December 28 2014 Latest news:
Ambulance Watch was launched by the EDP in October 2012 to highlight the slow responses and poor performance of the East of England Ambulance Service. Since the campaign launched, there have been a number of high-profile resignations and reviews ordered into the failings of the NHS trust. However, response times to patients in rural Norfolk, Suffolk and Cambridgeshire have not significantly improved over the last 12 months. Ambulance Watch is fighting to ensure that patients get a first-rate service.
Care minister and North Norfolk MP Norman Lamb has called on the board of the East of England Ambulance Service Trust (EEAST) to take its time over appointing a new chief executive.
Nine out of ten people are happy with the service they receive from the region’s ambulance service, according to a survey from a health watchdog and the ambulance trust.
Turning around the performance of the region’s ambulance service could take two years, according to health chiefs who admit there are not enough staff to deal with increasing numbers of 999 calls.
Two new roles have been created at the region’s ambulance service in a bid to improve patient care and career progression for front-line staff.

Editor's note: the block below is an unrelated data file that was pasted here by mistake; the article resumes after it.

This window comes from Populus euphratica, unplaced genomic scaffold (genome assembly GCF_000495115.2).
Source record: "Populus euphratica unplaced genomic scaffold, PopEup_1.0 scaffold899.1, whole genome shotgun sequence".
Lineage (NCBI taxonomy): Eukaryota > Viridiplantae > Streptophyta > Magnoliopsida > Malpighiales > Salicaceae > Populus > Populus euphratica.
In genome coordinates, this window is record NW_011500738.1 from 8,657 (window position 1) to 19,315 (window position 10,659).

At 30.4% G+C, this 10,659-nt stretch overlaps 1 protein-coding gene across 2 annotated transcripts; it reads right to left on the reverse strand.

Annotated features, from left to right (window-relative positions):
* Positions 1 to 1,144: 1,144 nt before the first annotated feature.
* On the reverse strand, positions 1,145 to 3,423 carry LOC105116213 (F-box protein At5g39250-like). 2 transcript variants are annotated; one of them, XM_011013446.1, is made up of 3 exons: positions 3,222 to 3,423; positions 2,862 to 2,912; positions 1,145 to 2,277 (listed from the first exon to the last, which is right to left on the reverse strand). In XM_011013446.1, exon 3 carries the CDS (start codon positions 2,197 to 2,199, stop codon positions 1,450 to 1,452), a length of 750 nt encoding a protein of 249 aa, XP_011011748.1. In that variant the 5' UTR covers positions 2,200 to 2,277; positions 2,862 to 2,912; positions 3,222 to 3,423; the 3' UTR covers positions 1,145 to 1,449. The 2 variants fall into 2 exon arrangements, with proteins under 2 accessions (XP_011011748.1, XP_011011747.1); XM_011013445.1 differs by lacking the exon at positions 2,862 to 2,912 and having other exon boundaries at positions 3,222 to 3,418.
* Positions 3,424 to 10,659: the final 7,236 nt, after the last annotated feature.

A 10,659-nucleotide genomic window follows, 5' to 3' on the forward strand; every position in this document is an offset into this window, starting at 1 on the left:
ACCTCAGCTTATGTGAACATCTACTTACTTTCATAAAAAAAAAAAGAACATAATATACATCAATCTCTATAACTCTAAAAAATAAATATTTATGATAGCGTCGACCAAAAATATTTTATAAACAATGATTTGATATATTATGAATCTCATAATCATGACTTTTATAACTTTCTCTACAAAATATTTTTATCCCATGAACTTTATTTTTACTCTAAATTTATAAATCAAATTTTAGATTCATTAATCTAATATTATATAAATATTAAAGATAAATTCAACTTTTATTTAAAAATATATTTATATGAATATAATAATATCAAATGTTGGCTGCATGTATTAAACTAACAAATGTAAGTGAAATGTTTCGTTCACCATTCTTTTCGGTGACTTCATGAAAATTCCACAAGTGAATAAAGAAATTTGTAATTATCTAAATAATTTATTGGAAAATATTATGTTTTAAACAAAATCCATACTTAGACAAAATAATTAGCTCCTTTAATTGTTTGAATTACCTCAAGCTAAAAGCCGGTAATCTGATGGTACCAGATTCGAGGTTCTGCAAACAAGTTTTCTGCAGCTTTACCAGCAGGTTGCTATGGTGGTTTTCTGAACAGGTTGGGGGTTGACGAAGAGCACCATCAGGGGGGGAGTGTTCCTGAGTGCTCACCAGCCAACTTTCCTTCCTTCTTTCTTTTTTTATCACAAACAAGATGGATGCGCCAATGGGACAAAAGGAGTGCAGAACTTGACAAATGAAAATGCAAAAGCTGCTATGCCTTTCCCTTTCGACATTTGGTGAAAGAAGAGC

Stories about a Norfolk pensioner’s six hour wait for an ambulance and concerns about increased pressure on the Norfolk and Norwich University Hospital have highlighted further cracks in the NHS. But how worried should we be? Health correspondent ADAM GRETTON reports.
The region’s ambulance service will need to repeat a major front-line recruitment drive next year in order to start hitting key response times, its chief executive warned yesterday.
A senior ambulance manager has warned that it may be difficult to hit performance improvement targets in parts of Norfolk because of increased demand and hospital delays.
Officials at the region’s ambulance service insisted that the number of executives was being reduced, despite appointing its third assistant chief.
The number of complaints against the region’s ambulance service have dropped by almost a third in the space of a year, according to new figures.